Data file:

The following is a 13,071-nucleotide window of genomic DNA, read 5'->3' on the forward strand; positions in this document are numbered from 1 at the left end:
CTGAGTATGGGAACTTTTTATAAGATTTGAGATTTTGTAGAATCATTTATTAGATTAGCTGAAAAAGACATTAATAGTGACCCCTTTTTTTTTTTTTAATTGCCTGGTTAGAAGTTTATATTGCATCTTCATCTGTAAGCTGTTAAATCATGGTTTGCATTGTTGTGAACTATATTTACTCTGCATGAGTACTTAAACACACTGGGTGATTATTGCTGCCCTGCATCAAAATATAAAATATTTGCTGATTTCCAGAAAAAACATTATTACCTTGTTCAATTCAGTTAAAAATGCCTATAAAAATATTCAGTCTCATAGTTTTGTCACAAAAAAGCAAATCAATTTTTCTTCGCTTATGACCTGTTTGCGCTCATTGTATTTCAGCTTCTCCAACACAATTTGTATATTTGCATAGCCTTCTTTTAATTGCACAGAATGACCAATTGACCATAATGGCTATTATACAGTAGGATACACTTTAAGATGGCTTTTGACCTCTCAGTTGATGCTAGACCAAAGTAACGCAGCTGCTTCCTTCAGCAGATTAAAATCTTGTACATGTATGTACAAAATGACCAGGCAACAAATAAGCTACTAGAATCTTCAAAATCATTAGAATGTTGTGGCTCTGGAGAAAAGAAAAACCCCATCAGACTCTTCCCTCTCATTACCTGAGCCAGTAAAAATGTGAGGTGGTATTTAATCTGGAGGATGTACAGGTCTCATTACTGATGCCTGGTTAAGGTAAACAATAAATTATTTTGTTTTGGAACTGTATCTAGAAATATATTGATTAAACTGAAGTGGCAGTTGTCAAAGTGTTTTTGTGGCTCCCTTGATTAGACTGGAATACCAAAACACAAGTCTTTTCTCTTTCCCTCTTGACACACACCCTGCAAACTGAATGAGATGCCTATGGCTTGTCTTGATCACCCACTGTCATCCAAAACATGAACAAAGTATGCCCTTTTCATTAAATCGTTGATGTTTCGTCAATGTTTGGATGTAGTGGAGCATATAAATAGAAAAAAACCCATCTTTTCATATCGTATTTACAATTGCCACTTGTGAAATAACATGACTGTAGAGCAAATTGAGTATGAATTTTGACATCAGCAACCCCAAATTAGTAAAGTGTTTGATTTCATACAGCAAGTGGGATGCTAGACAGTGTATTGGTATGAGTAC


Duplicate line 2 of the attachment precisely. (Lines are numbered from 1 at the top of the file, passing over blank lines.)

CTGAGTATGGGAACTTTTTATAAGATTTGAGATTTTGTAGAATCATTTATTAGATTAGCTGAAAAAGACATTAATAGTGACCCCTTTTTTTTTTTTTAATTGCCTGGTTAGAAGTTTATATTGCATCTTCATCTGTAAGCTGTTAAATCATGGTTTGCATTGTTGTGAACTATATTTACTCTGCATGAGTACTTAAACACACTGGGTGATTATTGCTGCCCTGCATCAAAATATAAAATATTTGCTGATTTCCAGAAAAAACATTATTACCTTGTTCAATTCAGTTAAAAATGCCTATAAAAATATTCAGTCTCATAGTTTTGTCACAAAAAAGCAAATCAATTTTTCTTCGCTTATGACCTGTTTGCGCTCATTGTATTTCAGCTTCTCCAACACAATTTGTATATTTGCATAGCCTTCTTTTAATTGCACAGAATGACCAATTGACCATAATGGCTATTATACAGTAGGATACACTTTAAGATGGCTTTTGACCTCTCAGTTGATGCTAGACCAAAGTAACGCAGCTGCTTCCTTCAGCAGATTAAAATCTTGTACATGTATGTACAAAATGACCAGGCAACAAATAAGCTACTAGAATCTTCAAAATCATTAGAATGTTGTGGCTCTGGAGAAAAGAAAAACCCCATCAGACTCTTCCCTCTCATTACCTGAGCCAGTAAAAATGTGAGGTGGTATTTAATCTGGAGGATGTACAGGTCTCATTACTGATGCCTGGTTAAGGTAAACAATAAATTATTTTGTTTTGGAACTGTATCTAGAAATATATTGATTAAACTGAAGTGGCAGTTGTCAAAGTGTTTTTGTGGCTCCCTTGATTAGACTGGAATACCAAAACACAAGTCTTTTCTCTTTCCCTCTTGACACACACCCTGCAAACTGAATGAGATGCCTATGGCTTGTCTTGATCACCCACTGTCATCCAAAACATGAACAAAGTATGCCCTTTTCATTAAATCGTTGATGTTTCGTCAATGTTTGGATGTAGTGGAGCATATAAATAGAAAAAAACCCATCTTTTCATATCGTATTTACAATTGCCACTTGTGAAATAACATGACTGTAGAGCAAATTGAGTATGAATTTTGACATCAGCAACCCCAAATTAGTAAAGTGTTTGATTTCATACAGCAAGTGGGATGCTAGACAGTGTATTGGTATGAGTAC